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So far I”ve discussed cadence and gearing, the methods by which power is
converted to speed. Today I want to talk the methods by which food and
water are converted to power, how to optimize those methods for cycling,
and maybe throw in a few more cyclist health issues.
As I mentioned in the article on cadence, your muscles have two fuels:
glucose and glycogen. Glucose circulates in the bloodstream; it is
extracted from foods you eat (carbohydrates) and combines with oxygen
to power your muscles (via a complex reaction I won”t get into here).
The by-products of this reaction are water and carbon dioxide. The
CO2 is circulated to the lungs for exhalation, and the water is pushed
to the surface as sweat (usually). Glycogen (really just another form
of glucose) is stored in the muscles. It produces power via a faster
but less efficient reaction needing no oxygen. The drawbacks to using
glycogen are that one of its by-products is lactic acid, which causes
muscle soreness, and that you have only a limited amount in storage–
about 10 minutes worth. Glycogen is replaced very slowly; a good
night”s sleep will replace about two-thirds of a depleted glycogen
supply, so cyclists want to use glucose for their power as much
as possible. The best way to do this is to keep your cadence high;
see Cadence for details.
Protein is used to build and repair muscles. The meat and dairy
industries want you to think that protein provides power, but it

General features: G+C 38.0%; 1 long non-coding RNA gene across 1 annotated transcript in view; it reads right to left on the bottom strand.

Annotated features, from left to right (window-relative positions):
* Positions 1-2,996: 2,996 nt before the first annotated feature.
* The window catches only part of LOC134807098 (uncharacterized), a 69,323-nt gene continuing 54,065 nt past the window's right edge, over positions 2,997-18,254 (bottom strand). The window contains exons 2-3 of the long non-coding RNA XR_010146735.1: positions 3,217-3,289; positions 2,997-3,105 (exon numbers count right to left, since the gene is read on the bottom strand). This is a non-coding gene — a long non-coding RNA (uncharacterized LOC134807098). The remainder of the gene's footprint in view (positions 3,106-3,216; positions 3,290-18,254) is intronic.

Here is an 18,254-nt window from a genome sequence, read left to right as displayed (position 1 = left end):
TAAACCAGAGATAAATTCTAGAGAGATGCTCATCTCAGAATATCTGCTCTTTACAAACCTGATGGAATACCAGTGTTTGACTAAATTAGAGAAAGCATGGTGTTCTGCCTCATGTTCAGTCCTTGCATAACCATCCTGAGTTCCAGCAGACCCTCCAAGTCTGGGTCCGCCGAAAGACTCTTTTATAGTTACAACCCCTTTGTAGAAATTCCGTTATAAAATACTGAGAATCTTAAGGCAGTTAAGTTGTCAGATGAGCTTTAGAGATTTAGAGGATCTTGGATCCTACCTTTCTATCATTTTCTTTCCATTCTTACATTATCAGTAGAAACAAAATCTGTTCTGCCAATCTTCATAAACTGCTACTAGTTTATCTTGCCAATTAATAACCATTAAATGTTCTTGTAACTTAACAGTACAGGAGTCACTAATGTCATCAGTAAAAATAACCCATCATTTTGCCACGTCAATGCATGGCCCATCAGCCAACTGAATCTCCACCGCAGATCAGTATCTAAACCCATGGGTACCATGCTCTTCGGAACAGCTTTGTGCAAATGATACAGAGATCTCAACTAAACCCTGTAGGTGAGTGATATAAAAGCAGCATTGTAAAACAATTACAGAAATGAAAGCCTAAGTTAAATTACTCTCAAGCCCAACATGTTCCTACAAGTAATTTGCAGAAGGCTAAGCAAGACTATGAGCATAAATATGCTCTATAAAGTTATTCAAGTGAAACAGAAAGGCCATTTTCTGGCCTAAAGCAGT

does not. Cycling does not require large muscles, so protein is
not that important; most Americans will get enough protein for
cycling in their daily diet, and therefore shouldn”t worry about it.
Vegan Death Warriors probably should consider protein sources, but
non-vegan vegetarians probably get enough for cycling.
Carbohydrates are what power your muscles. Complex carbohydrates, such
as pasta, take longer to break down and therefore provide fuel over
a longer period of time; this makes them good food to eat the day or
two before athletic activity. Simple carbohydrates (sugars) break down
quickly and are good fuel just before and during rides.
Water is all-important. You need water to digest your food; it also
provides most of your cooling in the form of sweat. Your thirst impulses
are not enough to keep up with your need for water when cycling;
drink before you are thirsty and drink more than you think you need.
If you drink too much water you just piss it out; if you drink too
little you can suffer from heat frustration or worse. This happened
to me on a hot day in Livermore a couple weeks ago, and it”s no fun.
Some cycling authorities espouse the value of salt, some going so far
as to advocate salt tablets while cycling. I personally don”t find
this useful; I tend to eat a lot of salty foods (as do most
Americans) and while I certainly sweat out a lot of salt, I”ve never
felt a real need to supplement my salt intake. But every body is
different; if you get muscle cramps while riding, more salt is
One note: while your muscles can use either glucose or glycogen, your
brain can use only glucose. That”s why it”s important to keep your
blood glucose levels up; at the top of long climbs you should be careful